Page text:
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Genetics News
Fri, 27 Mar 2015 11:18:18 EDT
Long-standing mystery in membrane traffic solved
In 2013, James E. Rothman, Randy W. Schekman, and Thomas C. Südhof won the Nobel Prize in Physiology or Medicine for their discoveries of molecular machineries for vesicle trafficking, a major transport system in cells for maintaining cellular processes. SNARE proteins are known as the minimal machinery for membrane fusion. Scientists now report that NSF/?-SNAP disassemble a single SNARE complex using various single-molecule biophysical methods that allow them to monitor and manipulate individual protein complexes.
Fri, 27 Mar 2015 09:09:02 EDT
Evolutionary novelties in vision
A new study shows that genes crucial for vision were multiplied in the early stages of vertebrate evolution and acquired distinct functions leading to the sophisticated mechanisms of vertebrate eyes.
Fri, 27 Mar 2015 09:06:15 EDT
MRI based on a sugar molecule can tell cancerous from noncancerous cells
Imaging tests like mammograms or CT scans can detect tumors, but figuring out whether a growth is or isn't cancer usually requires a biopsy to study cells directly. Now results of a study suggest that MRI could one day make biopsies more effective or even replace them altogether by noninvasively detecting telltale sugar molecules shed by the outer membranes of cancerous cells.
Thu, 26 Mar 2015 18:36:20 EDT
Honey bees use multiple genetic pathways to fight infections
Honey bees use different sets of genes, regulated by two distinct mechanisms, to fight off viruses, bacteria and gut parasites, according to researchers. The findings may help scientists develop honey bee treatments that are tailored to specific types of infections.
Thu, 26 Mar 2015 15:23:31 EDT
How did the chicken cross the sea?
It may sound like the makings of a joke, but answering the question of how chickens crossed the sea may soon provide more than just a punch line. Researchers have studied the mysterious ancestry of the feral chicken population that has overrun the Hawaiian Island of Kauai.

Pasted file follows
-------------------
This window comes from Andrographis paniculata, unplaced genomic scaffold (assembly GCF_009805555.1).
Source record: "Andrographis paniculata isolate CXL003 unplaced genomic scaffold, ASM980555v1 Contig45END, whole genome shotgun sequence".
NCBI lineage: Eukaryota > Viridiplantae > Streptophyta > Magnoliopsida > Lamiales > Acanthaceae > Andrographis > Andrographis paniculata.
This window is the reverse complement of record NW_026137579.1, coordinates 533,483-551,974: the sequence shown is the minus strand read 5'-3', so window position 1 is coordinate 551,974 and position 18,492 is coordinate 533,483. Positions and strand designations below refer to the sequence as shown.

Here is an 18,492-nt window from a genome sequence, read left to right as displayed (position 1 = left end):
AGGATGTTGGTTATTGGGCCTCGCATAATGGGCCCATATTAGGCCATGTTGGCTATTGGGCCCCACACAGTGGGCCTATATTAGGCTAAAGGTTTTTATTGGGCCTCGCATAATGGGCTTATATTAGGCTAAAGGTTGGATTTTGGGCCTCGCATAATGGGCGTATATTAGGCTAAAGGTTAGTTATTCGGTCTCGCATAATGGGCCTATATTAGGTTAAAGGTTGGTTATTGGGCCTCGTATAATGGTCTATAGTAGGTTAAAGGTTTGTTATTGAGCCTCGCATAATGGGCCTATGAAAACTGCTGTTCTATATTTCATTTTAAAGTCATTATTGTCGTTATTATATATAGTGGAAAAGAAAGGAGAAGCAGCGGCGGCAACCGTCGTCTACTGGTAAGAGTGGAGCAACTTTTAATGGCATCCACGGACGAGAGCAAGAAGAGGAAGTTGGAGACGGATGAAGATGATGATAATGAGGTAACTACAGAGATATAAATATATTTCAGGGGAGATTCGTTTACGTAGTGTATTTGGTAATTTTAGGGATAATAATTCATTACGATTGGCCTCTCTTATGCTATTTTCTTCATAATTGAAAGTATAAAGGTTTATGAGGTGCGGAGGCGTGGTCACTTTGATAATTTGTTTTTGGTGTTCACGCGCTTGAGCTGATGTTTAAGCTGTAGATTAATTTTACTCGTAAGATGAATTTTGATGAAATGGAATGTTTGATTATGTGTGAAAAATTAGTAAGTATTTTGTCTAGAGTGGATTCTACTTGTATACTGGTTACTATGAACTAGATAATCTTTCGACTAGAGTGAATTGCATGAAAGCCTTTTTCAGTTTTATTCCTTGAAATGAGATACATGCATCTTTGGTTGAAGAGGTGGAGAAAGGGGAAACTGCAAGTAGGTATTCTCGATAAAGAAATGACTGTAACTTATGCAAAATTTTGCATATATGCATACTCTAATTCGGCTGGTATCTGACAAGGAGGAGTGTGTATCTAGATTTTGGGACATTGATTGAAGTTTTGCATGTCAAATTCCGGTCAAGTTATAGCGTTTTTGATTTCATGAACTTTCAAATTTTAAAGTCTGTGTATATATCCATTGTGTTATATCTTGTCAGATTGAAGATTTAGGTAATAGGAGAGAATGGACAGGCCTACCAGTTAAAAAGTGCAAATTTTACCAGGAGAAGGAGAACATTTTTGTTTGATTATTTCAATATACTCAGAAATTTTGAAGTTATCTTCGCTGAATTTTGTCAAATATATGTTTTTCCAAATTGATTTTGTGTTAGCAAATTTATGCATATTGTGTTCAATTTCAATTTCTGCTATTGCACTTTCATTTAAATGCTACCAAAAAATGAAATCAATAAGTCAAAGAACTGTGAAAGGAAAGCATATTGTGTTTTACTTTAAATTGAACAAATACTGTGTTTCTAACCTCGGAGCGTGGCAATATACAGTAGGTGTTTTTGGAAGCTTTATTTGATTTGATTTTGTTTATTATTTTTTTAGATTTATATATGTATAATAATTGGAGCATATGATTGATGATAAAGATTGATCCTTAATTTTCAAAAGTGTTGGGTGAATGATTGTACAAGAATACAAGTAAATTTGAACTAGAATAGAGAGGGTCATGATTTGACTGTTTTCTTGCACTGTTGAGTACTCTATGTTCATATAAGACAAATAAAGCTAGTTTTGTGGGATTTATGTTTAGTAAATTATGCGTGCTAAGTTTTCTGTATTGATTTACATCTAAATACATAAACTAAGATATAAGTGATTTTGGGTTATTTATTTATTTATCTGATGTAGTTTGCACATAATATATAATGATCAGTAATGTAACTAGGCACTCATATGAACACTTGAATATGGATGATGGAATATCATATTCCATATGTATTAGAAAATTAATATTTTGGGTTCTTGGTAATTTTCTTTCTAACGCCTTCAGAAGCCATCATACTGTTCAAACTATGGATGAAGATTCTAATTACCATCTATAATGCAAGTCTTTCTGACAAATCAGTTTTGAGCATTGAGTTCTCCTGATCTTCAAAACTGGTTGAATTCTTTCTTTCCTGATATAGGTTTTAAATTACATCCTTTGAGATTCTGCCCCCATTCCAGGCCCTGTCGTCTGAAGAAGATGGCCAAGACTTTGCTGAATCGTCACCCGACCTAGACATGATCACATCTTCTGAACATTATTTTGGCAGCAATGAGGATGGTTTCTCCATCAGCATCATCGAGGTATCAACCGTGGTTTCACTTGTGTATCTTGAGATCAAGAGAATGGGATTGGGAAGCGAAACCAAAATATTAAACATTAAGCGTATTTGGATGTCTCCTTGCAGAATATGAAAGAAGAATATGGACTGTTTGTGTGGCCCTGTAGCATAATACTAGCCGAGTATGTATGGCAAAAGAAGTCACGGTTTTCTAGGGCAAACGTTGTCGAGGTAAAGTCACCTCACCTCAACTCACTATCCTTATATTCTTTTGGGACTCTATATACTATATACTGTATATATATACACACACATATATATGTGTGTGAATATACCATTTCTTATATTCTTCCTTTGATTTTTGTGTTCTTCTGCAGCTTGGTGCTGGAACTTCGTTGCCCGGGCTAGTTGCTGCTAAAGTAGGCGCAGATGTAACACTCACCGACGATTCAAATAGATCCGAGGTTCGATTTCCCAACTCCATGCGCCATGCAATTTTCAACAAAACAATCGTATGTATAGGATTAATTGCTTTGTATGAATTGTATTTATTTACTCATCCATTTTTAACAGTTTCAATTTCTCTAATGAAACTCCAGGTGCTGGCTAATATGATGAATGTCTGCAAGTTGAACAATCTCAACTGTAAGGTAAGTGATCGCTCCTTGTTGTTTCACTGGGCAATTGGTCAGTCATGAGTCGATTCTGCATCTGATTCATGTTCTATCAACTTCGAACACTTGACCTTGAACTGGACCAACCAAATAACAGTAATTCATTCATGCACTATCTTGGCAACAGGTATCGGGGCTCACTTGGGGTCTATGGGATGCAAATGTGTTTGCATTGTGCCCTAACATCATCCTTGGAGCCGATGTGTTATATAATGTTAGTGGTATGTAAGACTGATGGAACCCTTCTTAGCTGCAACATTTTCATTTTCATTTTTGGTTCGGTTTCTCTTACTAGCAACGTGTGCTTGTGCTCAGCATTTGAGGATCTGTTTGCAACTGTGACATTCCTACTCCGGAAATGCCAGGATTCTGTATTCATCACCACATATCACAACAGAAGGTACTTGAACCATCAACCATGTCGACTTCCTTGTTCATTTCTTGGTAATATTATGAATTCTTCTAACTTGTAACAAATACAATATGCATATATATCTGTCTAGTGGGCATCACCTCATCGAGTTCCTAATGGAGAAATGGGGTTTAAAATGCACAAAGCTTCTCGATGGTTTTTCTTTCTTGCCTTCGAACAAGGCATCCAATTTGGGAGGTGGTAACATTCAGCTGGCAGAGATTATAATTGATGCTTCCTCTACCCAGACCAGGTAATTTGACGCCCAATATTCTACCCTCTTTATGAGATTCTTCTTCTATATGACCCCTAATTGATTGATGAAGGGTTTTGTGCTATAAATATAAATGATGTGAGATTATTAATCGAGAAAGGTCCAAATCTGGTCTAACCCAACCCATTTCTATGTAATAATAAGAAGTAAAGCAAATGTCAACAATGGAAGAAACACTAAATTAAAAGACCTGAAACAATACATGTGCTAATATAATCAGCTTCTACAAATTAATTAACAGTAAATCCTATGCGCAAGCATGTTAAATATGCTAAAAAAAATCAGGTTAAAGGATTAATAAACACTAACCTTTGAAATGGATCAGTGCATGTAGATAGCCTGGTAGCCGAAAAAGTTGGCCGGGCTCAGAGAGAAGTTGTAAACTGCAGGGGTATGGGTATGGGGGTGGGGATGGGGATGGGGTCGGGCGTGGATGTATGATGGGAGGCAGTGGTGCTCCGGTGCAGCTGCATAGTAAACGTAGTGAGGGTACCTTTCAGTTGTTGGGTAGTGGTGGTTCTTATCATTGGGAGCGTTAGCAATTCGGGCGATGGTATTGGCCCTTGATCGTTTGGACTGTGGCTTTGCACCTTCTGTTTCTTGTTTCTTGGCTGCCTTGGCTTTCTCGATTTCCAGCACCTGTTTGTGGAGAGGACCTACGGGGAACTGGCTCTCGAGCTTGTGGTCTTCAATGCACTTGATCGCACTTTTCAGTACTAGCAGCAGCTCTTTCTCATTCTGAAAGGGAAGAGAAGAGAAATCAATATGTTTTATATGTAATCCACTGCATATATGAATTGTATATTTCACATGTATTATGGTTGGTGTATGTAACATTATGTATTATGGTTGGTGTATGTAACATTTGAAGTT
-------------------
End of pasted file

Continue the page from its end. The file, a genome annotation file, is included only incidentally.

Thu, 26 Mar 2015 15:23:25 EDT
Researchers master gene editing technique in mosquito that transmits deadly diseases
Researchers have successfully harnessed a technique, CRISPR-Cas9 editing, to use in an important and understudied species: the mosquito, Aedes aegypti, which infects hundreds of millions of people annually with the deadly diseases chikungunya, yellow fever, and dengue fever.
Thu, 26 Mar 2015 15:14:26 EDT
Ebola whole virus vaccine shown effective, safe in primates
An Ebola whole virus vaccine, constructed using a novel experimental platform, has been shown to effectively protect monkeys exposed to the often fatal virus. It differs from other Ebola vaccines because as an inactivated whole virus vaccine, it primes the host immune system with the full complement of Ebola viral proteins and genes, potentially conferring greater protection.
Thu, 26 Mar 2015 13:08:29 EDT
Photosynthesis hack is needed to feed the world by 2050
Using high-performance computing and genetic engineering to boost the photosynthetic efficiency of plants offers the best hope of increasing crop yields enough to feed a planet expected to have 9.5 billion people on it by 2050, researchers report.
Thu, 26 Mar 2015 08:59:29 EDT
How lifeforms know to be the right size: Fruit fly study reveals new clues
In a new study, scientists are asking how life forms grow to be the correct size with proportional body parts. Probing deeply into genetics and biology at the earliest moments of embryonic development, researchers report that they have found new clues to explain one of nature's biggest mysteries. Their data from fruit flies show the size and patterning accuracy of an embryo depend on the amount of reproductive resources mothers invest in the process before an egg leaves the ovary.
Thu, 26 Mar 2015 08:33:02 EDT
Recycling histones through transcription
Cells reuse a part of the histones which are used to pack DNA, according to research conducted on yeast cells. However, researchers say that it is likely that similar mechanisms are important for human beings as well.
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